Sfameni Gasparro (181-210) is the author of the longest and most dense essay in this volume, and she gives a positive answer to the question of whether the category ‘oriental cults’ can still be considered relevant. She particularly investigates the mystery-cult aspects, paying attention to the Eleusinian and Mithraic cults. The first part of her contribution concerns methodological questions, then the Greek essence of the mysteria is underlined and then she discusses the possibility of framing those experiences within the typology of a “dio in vicenda”, following the classification proposed by U. Bianchi. In the second part of this contribution, “Examples of ‘oriental mysteria'” are taken into consideration (the mysteries of Isis and the cults of Cybele and Attis), above all on the basis of the literary sources.

Coppola (211-218) studies Ptolemaic religious policy during the 3rd century B.C. The new Greek sovereigns linked the mystery cults to the celebration of royalty by means of the control over the “auto-referential” ceremonies of death and rebirth. The interest in Eleusis emphasizes the privileged relationship with Athens, while the rite of Isis was connected to the agricultural life that played such an important role in the Egyptian collective imagination.

Jaccottet (219-230) is particularly interested in Dionysiac religion and in the polymorphism of the cults dedicated to that god. The great number of associations and cults shows the existence of a plurality of Dionysiac mysteries, which was possible, or better probable, thanks to the high number of sanctuaries, where different and mostly independent initiation rites and cult practices took place. The definition of the Dionysiac cults as mystery cults is considered a mistake, as actually only teletai and orgia pertain to the cult of Dionysus.

Lanfranchi (231-246) studies the ‘forced circulation of deities’ in the ancient Near East starting from the birth of the Assyrian empire. The abduction of divine statues, the assumption of divinities from annexed countries into the imperial official pantheon, and the imposition of Assyrian deities in the occupied territories represented the means of that circulation, producing either collaboration or resistance phenomena, which are exemplified by the diffusion of the cult of the goddess Inanna/Ishtar, an ambiguous deity who is both pure and impure, virgin and whore. This twofold aspect with its strong sexual component encouraged the cult among groups of initiated people belonging to the highest social classes (specialized priests) or in oppressed groups of poor people who stressed its eschatological aspects.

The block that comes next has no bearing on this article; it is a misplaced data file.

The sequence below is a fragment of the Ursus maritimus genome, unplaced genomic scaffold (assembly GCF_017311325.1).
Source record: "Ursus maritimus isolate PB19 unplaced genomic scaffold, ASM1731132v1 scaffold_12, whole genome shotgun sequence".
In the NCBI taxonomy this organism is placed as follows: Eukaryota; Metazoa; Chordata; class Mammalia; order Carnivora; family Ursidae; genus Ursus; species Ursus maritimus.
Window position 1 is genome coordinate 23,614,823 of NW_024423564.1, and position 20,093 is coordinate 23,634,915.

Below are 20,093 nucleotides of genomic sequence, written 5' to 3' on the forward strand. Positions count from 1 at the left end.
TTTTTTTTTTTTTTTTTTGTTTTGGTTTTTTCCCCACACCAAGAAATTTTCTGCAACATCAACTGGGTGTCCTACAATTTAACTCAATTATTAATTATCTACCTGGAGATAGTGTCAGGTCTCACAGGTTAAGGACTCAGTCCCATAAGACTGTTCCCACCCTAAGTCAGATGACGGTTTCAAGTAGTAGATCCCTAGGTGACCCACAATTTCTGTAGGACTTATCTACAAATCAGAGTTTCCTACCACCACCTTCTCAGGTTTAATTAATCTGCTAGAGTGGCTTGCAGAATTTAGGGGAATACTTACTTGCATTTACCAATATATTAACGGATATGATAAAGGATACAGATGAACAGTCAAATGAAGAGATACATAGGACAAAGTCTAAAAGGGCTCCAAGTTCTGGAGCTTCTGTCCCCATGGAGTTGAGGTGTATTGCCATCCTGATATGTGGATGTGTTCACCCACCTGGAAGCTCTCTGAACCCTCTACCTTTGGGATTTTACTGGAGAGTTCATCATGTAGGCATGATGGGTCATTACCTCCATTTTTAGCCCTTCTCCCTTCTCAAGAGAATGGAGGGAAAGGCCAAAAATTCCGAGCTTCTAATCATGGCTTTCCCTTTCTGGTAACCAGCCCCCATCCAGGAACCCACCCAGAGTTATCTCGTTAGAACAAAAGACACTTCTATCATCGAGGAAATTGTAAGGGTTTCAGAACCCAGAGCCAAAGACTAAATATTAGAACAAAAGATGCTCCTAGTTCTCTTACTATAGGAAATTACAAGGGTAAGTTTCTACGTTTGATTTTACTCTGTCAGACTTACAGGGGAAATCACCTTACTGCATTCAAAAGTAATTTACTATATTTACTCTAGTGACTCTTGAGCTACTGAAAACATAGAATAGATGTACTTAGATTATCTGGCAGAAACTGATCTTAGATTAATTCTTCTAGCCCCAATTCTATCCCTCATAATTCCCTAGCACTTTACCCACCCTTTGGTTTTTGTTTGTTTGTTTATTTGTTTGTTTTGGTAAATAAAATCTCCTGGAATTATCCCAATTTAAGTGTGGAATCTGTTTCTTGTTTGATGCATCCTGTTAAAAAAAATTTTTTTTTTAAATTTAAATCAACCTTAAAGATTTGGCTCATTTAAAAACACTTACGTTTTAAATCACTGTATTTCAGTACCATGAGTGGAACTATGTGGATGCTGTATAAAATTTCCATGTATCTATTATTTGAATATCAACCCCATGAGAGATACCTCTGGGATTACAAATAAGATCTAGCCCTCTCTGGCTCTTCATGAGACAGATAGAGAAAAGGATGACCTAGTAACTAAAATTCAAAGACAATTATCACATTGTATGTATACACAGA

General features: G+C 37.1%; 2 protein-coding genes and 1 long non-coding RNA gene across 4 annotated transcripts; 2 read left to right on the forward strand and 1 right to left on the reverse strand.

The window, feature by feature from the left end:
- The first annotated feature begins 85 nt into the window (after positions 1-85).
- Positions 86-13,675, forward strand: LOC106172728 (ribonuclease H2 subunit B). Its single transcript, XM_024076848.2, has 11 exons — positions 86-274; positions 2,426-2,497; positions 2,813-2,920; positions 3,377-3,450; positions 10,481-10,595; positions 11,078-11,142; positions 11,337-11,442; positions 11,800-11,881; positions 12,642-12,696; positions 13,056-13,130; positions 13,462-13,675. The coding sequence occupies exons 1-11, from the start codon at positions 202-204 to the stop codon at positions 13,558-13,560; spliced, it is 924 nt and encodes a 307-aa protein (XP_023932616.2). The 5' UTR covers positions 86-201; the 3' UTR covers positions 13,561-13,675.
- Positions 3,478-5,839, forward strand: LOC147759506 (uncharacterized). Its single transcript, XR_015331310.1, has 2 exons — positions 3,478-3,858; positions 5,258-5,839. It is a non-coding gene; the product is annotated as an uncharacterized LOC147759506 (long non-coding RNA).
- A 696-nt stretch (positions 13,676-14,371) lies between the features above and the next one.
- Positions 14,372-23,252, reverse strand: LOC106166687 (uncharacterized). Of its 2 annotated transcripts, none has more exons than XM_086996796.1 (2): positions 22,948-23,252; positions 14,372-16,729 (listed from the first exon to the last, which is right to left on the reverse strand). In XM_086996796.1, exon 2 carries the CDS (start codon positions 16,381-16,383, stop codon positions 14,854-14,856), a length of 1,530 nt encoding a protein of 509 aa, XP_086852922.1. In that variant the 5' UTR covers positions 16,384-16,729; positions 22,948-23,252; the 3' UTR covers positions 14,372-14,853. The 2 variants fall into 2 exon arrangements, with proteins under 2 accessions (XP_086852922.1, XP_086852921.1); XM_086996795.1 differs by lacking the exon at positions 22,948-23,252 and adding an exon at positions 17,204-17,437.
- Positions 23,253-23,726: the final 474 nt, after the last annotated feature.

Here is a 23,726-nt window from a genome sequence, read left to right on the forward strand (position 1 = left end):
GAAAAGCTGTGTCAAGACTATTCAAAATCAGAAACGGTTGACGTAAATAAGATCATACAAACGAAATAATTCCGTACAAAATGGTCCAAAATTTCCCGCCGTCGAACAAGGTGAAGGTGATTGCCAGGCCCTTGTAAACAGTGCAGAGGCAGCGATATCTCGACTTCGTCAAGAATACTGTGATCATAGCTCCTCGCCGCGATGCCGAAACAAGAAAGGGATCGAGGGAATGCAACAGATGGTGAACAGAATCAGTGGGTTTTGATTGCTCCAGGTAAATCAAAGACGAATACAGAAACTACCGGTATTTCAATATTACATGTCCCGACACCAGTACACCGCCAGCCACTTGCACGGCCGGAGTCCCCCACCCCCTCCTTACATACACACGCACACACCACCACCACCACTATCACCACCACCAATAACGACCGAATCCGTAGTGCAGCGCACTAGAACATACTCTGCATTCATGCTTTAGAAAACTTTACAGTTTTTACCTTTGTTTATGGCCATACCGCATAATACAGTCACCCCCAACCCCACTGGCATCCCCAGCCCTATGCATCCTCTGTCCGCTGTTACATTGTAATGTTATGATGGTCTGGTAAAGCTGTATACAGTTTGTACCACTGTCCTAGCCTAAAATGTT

This volume as a whole represents the current opinion shared by many scholars of the religious history in the classical world, that the widely diffused mystery cults in the Roman world should be considered as internal developments of Graeco-Roman religion and that the oriental derivation of cults such as the mysteries of Cybele, Isis, and Mithra is nothing but a far-fetched echo with no actual importance. This trend is well attested also by the alteration of the title of the famous series “Études préliminaires aux religions orientales dans l’empire romain” by Brill into “Religions in the Graeco-Roman World”. This position, which is shared by the majority of the authors contributing to this volume, is not supported by the reviewer. Nevertheless, the value of this volume lies in the excellent scholarly level of all contributions and above all in the presence of more balanced positions that are also bound to more traditional views on the oriental cults.